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Transcript of GEOCACHING
The Art of
Geocaching is an outdoor recreational activity, in which the participants use a Global Positioning System (GPS) receiver (or other navigational techniques) to hide and seek containers, called "geocaches" or "caches", anywhere in the world.
A typical cache is a small waterproof container containing a logbook where the 'geocacher' enters the date they found it and signs it with their pseudonym. cache must be placed back exactly where the person found it.
Geocaches may be in large containers such as tupperware, ammunition boxes, film containers, or even altoid boxes.
Geocaches may contain items for trading, usually toys or trinkets of little financial value, however be sentimental to a person.
Some geocaches have "stages", and requires a process of puzzle solving, in order to reach the final cache.
Decryption is required for some caches.
Satisfaction guaranteed upon finding geocache!
Relation to Digital Media
Develop a long term interest, try out different style of Geocaching.
unofficial Geocaches applications for mainstream smartphones for free (iPhone, Android, and Windows Phone).
Share experiences and thoughts with friends and Geocaches members from social media.
Facebook fans page:
Education & Skills
Geocaching shares many aspects with benchmarking, trigpointing, orienteering, treasure-hunting, letterboxing, and waymarking.
Students can engage in a new outdoor activity that will bring them to places that they have not been before.
Encourages exploration of local geography
Often times will implicate puzzle solving
Caches come with themes and even stories often times.
Allows for unconventional use of the GPS. Practices using handheld GPS trackers.
Finding/Creating Geocaches exercises creative thinking and flexes our imagination
Examples of some geocaches
Positive feedback from the students.
One group was more interested in creating a geocache, whereas the other group was immediately interested in searching for one nearby.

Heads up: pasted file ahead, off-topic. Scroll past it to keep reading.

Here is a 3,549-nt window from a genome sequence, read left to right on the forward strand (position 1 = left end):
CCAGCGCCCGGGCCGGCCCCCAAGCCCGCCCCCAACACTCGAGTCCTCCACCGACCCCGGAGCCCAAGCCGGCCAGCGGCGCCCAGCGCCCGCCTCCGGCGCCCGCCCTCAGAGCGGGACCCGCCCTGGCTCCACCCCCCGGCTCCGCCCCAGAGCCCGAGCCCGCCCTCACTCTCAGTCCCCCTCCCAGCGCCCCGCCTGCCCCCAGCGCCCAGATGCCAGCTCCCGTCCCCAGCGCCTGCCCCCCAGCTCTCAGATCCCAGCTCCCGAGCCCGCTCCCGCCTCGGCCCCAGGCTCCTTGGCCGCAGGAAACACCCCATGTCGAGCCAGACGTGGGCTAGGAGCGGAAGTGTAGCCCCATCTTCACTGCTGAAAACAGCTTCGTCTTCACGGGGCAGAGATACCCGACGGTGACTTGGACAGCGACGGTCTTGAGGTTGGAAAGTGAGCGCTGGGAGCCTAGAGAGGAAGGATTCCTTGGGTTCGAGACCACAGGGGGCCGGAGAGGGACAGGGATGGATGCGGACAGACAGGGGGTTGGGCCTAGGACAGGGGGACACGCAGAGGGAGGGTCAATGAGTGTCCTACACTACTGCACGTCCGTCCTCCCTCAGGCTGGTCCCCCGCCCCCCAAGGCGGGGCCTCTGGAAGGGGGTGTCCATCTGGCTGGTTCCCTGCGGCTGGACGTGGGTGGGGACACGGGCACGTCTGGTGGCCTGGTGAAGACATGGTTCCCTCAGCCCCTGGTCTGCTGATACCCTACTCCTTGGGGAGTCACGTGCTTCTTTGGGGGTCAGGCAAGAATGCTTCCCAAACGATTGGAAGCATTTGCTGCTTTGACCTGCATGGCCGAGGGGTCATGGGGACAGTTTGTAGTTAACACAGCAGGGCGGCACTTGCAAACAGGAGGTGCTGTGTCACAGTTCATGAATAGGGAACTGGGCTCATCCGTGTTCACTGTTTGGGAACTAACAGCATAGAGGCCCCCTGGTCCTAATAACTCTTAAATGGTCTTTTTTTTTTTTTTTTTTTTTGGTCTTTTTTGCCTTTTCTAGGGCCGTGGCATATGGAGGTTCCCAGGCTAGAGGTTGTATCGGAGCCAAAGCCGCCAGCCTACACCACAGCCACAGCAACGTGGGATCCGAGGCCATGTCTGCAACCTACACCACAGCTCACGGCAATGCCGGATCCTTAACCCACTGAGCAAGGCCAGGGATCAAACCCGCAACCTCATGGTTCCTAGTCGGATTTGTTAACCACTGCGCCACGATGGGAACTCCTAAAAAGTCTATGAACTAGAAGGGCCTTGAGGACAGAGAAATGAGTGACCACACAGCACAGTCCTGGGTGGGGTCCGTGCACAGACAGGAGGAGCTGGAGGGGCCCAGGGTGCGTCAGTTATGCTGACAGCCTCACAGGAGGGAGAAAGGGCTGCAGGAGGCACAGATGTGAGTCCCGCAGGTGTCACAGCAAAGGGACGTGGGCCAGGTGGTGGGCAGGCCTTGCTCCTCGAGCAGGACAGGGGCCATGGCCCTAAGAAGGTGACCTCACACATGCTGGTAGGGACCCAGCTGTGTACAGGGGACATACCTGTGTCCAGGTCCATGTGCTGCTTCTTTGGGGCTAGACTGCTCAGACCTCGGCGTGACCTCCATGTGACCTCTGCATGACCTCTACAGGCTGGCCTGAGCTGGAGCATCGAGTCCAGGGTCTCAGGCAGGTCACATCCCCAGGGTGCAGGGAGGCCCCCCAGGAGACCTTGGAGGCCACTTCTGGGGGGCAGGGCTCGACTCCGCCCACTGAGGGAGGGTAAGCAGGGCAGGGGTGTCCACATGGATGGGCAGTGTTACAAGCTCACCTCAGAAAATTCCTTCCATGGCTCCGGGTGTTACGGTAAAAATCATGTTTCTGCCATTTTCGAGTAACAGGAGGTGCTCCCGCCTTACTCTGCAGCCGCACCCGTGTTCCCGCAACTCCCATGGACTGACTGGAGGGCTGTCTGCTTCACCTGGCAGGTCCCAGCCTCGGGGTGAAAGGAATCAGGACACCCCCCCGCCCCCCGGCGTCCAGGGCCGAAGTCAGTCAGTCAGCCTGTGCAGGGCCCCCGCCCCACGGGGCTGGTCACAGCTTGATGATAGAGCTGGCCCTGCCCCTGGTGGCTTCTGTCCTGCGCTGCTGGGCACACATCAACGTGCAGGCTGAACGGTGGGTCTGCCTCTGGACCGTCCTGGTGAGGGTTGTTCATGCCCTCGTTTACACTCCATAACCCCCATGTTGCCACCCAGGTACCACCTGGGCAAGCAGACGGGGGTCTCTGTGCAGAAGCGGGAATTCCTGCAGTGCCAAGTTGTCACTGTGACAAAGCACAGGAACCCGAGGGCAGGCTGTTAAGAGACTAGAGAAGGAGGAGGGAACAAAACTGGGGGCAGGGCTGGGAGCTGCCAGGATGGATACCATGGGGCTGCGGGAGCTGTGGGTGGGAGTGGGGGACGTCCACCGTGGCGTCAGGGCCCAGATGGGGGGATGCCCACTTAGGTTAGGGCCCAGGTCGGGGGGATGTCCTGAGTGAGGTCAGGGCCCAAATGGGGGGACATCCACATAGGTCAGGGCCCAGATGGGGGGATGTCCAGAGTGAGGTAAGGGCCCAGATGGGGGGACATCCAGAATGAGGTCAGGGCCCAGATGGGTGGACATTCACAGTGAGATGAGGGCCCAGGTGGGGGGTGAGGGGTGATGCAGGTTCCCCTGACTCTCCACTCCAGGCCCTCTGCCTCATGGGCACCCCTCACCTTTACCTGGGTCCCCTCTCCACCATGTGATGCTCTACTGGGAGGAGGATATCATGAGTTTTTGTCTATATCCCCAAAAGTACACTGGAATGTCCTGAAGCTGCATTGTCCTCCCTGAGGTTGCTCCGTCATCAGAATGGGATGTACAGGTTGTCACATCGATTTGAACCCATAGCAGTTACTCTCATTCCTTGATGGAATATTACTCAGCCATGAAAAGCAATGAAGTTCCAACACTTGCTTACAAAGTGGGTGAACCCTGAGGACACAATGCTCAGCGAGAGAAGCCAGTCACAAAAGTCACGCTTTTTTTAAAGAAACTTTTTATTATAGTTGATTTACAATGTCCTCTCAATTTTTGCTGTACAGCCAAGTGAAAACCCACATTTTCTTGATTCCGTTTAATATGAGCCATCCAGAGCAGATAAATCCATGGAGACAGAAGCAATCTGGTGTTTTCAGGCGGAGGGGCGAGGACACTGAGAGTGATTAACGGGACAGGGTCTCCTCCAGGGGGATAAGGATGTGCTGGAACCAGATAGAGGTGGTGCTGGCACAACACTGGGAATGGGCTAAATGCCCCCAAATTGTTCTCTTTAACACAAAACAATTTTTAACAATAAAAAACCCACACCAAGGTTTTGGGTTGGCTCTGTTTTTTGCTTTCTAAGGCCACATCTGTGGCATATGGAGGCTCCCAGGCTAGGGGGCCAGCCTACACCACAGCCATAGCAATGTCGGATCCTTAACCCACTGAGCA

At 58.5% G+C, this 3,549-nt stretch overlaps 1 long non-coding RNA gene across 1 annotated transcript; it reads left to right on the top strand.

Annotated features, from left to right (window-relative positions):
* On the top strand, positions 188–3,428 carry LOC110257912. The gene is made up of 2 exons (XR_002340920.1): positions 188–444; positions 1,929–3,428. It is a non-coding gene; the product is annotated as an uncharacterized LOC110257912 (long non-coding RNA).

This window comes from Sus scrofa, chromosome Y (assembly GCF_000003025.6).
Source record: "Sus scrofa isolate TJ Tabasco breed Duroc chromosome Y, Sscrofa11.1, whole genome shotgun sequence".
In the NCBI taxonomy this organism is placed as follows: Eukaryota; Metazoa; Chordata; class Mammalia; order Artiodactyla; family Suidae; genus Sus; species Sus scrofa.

They wanted to create one, post it on social media to their friends and have their friends try to find it.
No letter grade to assess.
Finding is passing, failure to find is well, failing.
If some students fail, they can always go find another one.
Purpose to engage students to obtain new information, and to consolidate with knowledge obtained.
If students' cache is to be found by people, they will be rewarded some "SPECIAL" gift.
3 Part Activity
Part I: Preparation
Students will visit the official geocaching website and create an account.
From the website to pick a Geocache, that has a theme your relevant interests (Parks and trails are littered with Geocaches)
Choose a location and theme that is fun and appropriate to students.
Approximate the location and see what you need to get there.
Pack all your equipments including gear that is appropriate for the trip. (i.e. GPS, water, boots, extra batteries)
Plan out your trip. Some Geocaches can be difficult to find and take up time.
Get some friends to come with you!
Part II: Searching
Searching for geocaching requires many skills.
Waypoint your starting position in your GPS, so you can find your way back.
Students will work together to solve puzzles.
Navigate across easy-difficult terrain.
Use hints and clues to navigate yourself toward the cache.
Search with patience, and an open mind.
Don't forget to enjoy the nice view along the path.
Part III: Creating
Students will get together to collaborate about a geocache they want to create.
Creating a Geocache incites creativity.
Discuss amongst peers to come up with names, places, themes, and puzzles
Different trinkets added from students.
Log the cache onto the official geocaching website.
Revisions to the Project
In order to segregate the classroom, there can be two methods:
An entire class can seek a cache that is considerably difficult (i.e. 3 or 4)
Students split up into groups of 3-4 people and find a cache that has an easy level of difficulty.
It is also beneficial for students to log their experiences geocaching upon finding. Unrecorded information may soon be overshadowed by subsequent events, and a long delay may sacrifice the rich immediacy of concurrent notes (Briggs).